Steve Austin, the biggest pro wrestling star of the 1998-2001 heyday of the industry in the U.S., admitted on Monday on The MMA Hour, that he now gets more of a charge watching mixed martial arts than the wrestling business he's loved since childhood.
Austin, 48, who retired from pro wrestling in 2003 due to neck problems, is now a jack of a number of different trades. He's got a reality show that he hosts (Redneck Island on Country Music Television), a twice a week podcast where he regularly interviews people from pro wrestling, and on occasion, MMA, and is doing action movies. His appearance as an adult version of a onetime teenage bully in Grown Ups 2, released earlier this year, was his 12th significant movie role in the past several years. He's also in talks about adding a hunting show to his resume.
But for years, when there is a major UFC fight, Austin is frequently watching it on pay-per-view, and has attended live shows as well. While some would think MMA fans would have disdain for pro wrestlers, very few guest celebrities have ever gotten near the reaction Austin got from UFC fans when shown at ringside during the first Frank Mir vs. Brock Lesnar fight in Las Vegas in 2008.
"Just from the world that I come from, I left pro wrestling behind a couple of years ago when I started doing my own thing," Austin said. "From my world, I can read between the lines of these angles (on a pro wrestling television show), I can guess or tell a lot of what is about to happen. I get a little more charged up in a UFC fight. In some of those championship matches, my heart's already pounding sitting on the couch, when it's about to start. These days I'd rather tip my hat to a badass UFC main event, but with all due respect, pro wrestling is my first love."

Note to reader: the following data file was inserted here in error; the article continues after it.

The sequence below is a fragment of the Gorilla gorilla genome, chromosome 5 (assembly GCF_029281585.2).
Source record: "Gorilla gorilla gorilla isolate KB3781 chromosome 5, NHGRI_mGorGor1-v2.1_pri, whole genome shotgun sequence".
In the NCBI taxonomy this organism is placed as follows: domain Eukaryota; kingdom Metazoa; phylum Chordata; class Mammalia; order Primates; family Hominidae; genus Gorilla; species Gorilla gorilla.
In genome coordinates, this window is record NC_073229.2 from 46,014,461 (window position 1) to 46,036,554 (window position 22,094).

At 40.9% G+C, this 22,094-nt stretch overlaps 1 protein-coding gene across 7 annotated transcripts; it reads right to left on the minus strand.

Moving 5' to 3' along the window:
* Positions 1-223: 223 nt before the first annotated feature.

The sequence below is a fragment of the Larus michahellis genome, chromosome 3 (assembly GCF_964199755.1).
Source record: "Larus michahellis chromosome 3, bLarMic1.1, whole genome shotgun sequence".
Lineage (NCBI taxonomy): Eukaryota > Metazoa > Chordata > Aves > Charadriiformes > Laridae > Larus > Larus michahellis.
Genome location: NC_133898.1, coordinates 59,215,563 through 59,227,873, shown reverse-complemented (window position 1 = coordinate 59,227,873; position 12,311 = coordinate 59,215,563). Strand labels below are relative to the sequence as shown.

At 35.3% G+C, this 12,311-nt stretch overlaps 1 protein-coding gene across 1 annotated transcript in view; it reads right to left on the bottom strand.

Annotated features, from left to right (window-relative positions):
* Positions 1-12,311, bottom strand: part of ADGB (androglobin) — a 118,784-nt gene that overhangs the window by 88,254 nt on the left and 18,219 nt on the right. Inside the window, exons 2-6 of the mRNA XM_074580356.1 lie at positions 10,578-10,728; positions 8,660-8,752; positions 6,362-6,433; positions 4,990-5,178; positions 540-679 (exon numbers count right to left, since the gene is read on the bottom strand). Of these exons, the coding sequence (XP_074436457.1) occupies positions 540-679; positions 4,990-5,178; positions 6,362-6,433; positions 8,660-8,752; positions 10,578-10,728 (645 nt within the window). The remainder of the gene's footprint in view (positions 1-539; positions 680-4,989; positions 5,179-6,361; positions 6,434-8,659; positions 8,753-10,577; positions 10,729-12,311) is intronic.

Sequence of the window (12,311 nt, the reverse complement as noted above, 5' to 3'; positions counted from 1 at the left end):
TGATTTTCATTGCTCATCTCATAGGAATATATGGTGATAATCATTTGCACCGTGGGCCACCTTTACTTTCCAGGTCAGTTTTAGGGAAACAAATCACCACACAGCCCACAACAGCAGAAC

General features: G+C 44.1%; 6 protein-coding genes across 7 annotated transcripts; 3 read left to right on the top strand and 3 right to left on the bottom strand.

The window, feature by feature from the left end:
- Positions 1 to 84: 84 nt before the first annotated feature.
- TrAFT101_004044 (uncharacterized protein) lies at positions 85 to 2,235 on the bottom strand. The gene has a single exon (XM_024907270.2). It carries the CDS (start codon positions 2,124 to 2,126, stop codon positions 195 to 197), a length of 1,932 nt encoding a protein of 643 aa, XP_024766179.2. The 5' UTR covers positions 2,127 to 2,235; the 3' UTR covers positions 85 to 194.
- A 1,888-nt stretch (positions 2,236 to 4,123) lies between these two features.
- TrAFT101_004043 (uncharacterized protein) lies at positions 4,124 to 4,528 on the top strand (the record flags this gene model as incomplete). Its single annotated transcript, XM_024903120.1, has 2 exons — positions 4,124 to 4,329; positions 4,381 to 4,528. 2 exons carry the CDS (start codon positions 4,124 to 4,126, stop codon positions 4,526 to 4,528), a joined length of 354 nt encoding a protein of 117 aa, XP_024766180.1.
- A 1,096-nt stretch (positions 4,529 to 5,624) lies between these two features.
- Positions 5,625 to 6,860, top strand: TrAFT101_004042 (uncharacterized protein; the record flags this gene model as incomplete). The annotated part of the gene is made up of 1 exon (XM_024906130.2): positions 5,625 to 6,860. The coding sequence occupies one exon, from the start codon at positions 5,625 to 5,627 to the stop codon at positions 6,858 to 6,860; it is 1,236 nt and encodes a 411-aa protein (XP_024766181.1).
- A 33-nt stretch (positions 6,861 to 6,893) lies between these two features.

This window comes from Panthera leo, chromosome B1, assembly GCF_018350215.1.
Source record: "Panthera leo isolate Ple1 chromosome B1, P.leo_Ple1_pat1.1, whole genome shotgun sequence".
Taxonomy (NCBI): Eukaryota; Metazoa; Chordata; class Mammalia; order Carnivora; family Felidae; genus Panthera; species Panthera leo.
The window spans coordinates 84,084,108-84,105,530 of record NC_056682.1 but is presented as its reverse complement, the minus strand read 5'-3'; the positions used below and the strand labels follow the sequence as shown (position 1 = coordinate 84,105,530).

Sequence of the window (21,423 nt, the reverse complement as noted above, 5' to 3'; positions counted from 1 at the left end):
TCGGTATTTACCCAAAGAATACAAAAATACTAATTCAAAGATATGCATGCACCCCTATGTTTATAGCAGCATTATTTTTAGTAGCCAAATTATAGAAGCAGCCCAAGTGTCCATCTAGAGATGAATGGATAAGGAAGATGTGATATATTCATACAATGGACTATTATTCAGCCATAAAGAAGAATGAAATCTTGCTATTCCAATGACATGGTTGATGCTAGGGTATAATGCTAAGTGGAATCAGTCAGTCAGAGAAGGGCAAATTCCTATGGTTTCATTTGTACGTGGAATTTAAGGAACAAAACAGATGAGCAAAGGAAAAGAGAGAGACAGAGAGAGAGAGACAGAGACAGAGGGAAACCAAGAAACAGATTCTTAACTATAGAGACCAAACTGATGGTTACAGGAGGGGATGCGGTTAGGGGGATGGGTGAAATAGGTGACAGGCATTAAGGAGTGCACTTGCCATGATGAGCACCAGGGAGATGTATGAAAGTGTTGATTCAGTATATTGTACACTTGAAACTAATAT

Austin, who grew up as Steve Williams in South Texas, can remember as a kid growing up and watching Houston Wrestling with Paul Boesch in the early 70s. While playing college football at North Texas State University in the mid-80s, not far from Dallas, he and his friends would head to the Dallas Sportatorium on Friday nights to watch the Von Erich brothers and The Fabulous Freebirds do battle. A few years later, he was the star of those Friday night shows as pro wrestling's 1990 Rookie of the Year.
He had to drop the name Steve Williams, because at the time, there was another pro wrestler who was a major star, Steve "Dr. Death" Williams, already in the business. So, he took the name Steve Austin, after the television character played by Lee Majors in "The Six Million Dollar Man." He added "Stone Cold" to it in 1996, a name that his wife at the time came up with.
Austin's main events with the likes of The Rock, The Undertaker, Mick Foley, HHH, owner Vince McMahon and others led to the most successful period in pro wrestling history. In 1999, he set all-time wrestling box office records in nearly every city in the country, selling out 70 percent of live shows and averaging more than 12,000 paid per night. In 2001, as the top star, he led WWF, as WWE was known at the time, to selling nearly 8 million pay-per-view orders in a calendar year, the all-time record for any promotion until UFC topped it in 2010.
"They're two different worlds," Austin said about pro wrestling and MMA. "But there's something of a parallel. Pro wrestling is basically what MMA is, just at a worked level with theatrical elements."
Austin noted one of the weaknesses with a lot of fighters is in doing interviews, something he was a specialist in as a pro wrestler, an element very important he feels in building a fan base and attracting sponsors.